Whole house water filtration system with water softener

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GIOSD

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Good morning,

I have been trying to read as much as I can over the last 3 weeks and am still extremely confused because there are so many options and I still have no clue what I should be looking for. I am hoping someone here can give me some recommendations to narrow my research. We recently drilled a well approximately 500 ft which is producing 9 gpm to a 5,000 gallon storage tank and a 33 gpm booster pump to the house. I was told the we have hard water and more importantly high nitrates, which is a major issue since we have 2 children under 3 years old. I am attaching my water test report and any recommendations would be extremely appreciated, thank you in advance!!
 

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Reach4

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1. I would use a quality under-sink RO (reverse osmosis) system for drinking. That gets fed with soft water.
2. I presume the 5000 gallon tank is required for fire protection. You might consider having the well supply the house water directly, and have the booster pump and tank supply the water to the sprinkler system. This gets you water for the house that is not sitting there growing stuff. You can then treat the tank with bleach without worrying or testing that you used too much bleach for the shower.

I am not a pro. There may be a good way to treat the nitrates without resorting to RO.
 

GIOSD

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Thank you for the quick response. I was going to go the undersink route but the problem is we would have to feed an RO system to the sink and the fridge water supply and we also have a pool house that a family member lives and would need it for there as well. The well guy said the cost wouldn't make sense to do separate systems and because of the high nitrates we would be constantly cleaning out the filters, and that's why he recommended the whole house system.

The reason for the storage tank is the house requires more than 9 gpm so to be safe we got the storage tank and was able to do a 33gpm booster pump so we never have to worry about not supplying enough water
 

ditttohead

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Nitrates are removed through either RO or with a nitrate selective anion resin. Treating for the nitrates can be worse than the cure. Dealkalizing issues, taste etc can all become a concern and need to be carefully considered. I would recommend using small RO's for drinking water, then a softener for the house. Nitrate reduction is nearly identical to a softener, it looks the same and uses salt to regen, but it is with an anion based resin.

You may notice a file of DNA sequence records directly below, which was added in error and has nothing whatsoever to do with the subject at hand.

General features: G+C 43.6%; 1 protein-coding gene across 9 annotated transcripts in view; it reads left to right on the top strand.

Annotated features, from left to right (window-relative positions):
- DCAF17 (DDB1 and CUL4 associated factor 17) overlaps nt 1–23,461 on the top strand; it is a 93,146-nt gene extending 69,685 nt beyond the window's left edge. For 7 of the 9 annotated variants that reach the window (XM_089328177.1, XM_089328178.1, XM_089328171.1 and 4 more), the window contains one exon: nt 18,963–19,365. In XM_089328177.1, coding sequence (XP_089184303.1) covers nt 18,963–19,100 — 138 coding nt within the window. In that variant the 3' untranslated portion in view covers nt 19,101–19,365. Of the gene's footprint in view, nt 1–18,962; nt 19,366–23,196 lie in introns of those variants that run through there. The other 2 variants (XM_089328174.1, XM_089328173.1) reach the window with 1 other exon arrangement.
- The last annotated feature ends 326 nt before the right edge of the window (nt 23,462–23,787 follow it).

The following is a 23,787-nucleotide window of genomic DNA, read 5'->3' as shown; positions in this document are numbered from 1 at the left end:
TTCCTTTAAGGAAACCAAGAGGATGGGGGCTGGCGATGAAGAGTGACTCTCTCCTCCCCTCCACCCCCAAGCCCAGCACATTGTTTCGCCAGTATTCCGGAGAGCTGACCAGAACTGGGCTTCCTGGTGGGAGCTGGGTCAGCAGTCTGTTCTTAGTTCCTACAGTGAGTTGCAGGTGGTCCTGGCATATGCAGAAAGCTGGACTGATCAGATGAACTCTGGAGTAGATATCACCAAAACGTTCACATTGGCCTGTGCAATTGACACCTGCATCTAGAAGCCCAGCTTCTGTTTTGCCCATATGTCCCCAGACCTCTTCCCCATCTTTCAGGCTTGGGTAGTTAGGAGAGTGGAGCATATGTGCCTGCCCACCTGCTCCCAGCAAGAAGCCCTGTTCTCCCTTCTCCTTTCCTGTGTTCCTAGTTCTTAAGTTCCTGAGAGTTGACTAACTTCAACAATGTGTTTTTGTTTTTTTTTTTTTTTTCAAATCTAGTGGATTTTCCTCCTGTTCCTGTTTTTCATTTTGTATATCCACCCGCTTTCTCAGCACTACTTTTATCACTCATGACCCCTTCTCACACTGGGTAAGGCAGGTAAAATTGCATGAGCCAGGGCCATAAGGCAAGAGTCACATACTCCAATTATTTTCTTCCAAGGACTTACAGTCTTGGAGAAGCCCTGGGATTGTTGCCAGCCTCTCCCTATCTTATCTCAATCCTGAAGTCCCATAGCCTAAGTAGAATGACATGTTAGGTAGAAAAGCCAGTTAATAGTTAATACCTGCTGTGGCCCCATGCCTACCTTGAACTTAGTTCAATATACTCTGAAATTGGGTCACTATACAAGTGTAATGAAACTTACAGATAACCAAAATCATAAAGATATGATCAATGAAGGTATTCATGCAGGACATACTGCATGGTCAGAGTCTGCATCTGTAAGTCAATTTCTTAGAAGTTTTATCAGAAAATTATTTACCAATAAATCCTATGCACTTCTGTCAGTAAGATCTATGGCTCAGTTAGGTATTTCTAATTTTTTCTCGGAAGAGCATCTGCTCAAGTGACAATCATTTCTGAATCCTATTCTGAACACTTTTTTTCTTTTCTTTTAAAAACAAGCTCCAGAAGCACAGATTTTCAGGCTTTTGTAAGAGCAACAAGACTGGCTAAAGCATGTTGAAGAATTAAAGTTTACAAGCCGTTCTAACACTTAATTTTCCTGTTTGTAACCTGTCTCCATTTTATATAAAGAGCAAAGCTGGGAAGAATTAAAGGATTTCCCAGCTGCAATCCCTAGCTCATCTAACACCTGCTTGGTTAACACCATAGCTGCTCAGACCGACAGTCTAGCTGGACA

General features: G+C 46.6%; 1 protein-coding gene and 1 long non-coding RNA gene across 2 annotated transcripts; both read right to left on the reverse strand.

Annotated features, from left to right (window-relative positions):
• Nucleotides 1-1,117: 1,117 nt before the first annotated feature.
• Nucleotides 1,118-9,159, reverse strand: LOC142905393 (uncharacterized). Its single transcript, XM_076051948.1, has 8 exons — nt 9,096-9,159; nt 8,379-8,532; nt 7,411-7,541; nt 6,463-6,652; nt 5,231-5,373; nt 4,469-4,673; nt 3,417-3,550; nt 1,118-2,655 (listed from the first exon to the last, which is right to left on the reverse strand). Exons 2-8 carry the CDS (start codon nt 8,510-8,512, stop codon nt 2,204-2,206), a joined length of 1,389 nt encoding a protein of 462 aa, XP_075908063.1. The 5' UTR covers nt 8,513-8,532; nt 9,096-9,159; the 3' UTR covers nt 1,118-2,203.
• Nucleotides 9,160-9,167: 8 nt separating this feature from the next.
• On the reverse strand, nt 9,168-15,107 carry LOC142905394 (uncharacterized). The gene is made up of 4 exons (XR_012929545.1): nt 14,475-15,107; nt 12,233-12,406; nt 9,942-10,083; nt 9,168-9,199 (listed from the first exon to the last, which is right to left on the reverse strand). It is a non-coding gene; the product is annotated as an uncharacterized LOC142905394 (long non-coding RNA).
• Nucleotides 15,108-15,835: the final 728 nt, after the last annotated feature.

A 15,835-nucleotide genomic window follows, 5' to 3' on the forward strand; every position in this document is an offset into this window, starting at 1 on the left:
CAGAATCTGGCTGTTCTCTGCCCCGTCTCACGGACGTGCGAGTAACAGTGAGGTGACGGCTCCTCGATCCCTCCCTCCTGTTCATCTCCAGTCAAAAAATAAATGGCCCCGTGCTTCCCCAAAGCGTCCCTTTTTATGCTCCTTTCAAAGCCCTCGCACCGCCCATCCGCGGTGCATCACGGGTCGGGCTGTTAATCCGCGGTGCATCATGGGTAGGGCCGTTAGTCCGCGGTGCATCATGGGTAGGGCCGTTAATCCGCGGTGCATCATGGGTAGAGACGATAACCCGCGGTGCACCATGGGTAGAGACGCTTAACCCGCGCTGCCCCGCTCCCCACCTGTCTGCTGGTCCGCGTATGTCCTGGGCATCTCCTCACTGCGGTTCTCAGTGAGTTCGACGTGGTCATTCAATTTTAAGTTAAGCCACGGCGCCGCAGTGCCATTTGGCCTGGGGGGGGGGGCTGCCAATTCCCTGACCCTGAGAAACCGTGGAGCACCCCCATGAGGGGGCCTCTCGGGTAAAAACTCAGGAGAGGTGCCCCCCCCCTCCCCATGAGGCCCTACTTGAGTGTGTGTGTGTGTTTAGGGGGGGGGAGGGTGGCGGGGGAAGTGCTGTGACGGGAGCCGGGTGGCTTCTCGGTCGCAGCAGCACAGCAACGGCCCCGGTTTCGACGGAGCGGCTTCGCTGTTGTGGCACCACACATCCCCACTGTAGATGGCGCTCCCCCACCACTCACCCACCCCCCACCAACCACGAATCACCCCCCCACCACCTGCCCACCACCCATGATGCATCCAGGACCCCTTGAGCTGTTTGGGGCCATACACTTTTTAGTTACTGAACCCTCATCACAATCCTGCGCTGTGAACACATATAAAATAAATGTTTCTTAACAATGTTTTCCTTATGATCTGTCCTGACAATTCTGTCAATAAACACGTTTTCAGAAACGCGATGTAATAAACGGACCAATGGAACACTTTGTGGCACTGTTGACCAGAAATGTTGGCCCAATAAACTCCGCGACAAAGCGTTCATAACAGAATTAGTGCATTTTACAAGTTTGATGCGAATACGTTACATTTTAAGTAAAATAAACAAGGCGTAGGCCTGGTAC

Reach4

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The reason for the storage tank is the house requires more than 9 gpm so to be safe we got the storage tank
When you get your softener, it may have a diagnostic that tells you the peak gpm since the last regen. That number may be substantial less than you expect.

In the well, you have a static water level. You have a pump set some distance below that. The well holds some water in that space, so that can serve as storage in many cases. There is about 1 gallon per foot for a 5 inch well, and 1.5 for a 6.

If the static water level drops, then that would reduce your storage.

The fire fighting water aspect is important. The fire department can pump that water with their trucks.
 

GIOSD

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Thank you. If I go the RO route would I need 3 separate units (pool house, main sink, and house refrigerator)? And if so because of the high nitrates of my water would they need to be changed constantly or is there a more maintenance free option? And lastly what brand/ system would you recommend based off my needs? Thank you again
 

GIOSD

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I believe the static water level is at 50 ft but I obviously have a concern on the gpm dropping since I had everything built with a high gpm in mind.
 

Reach4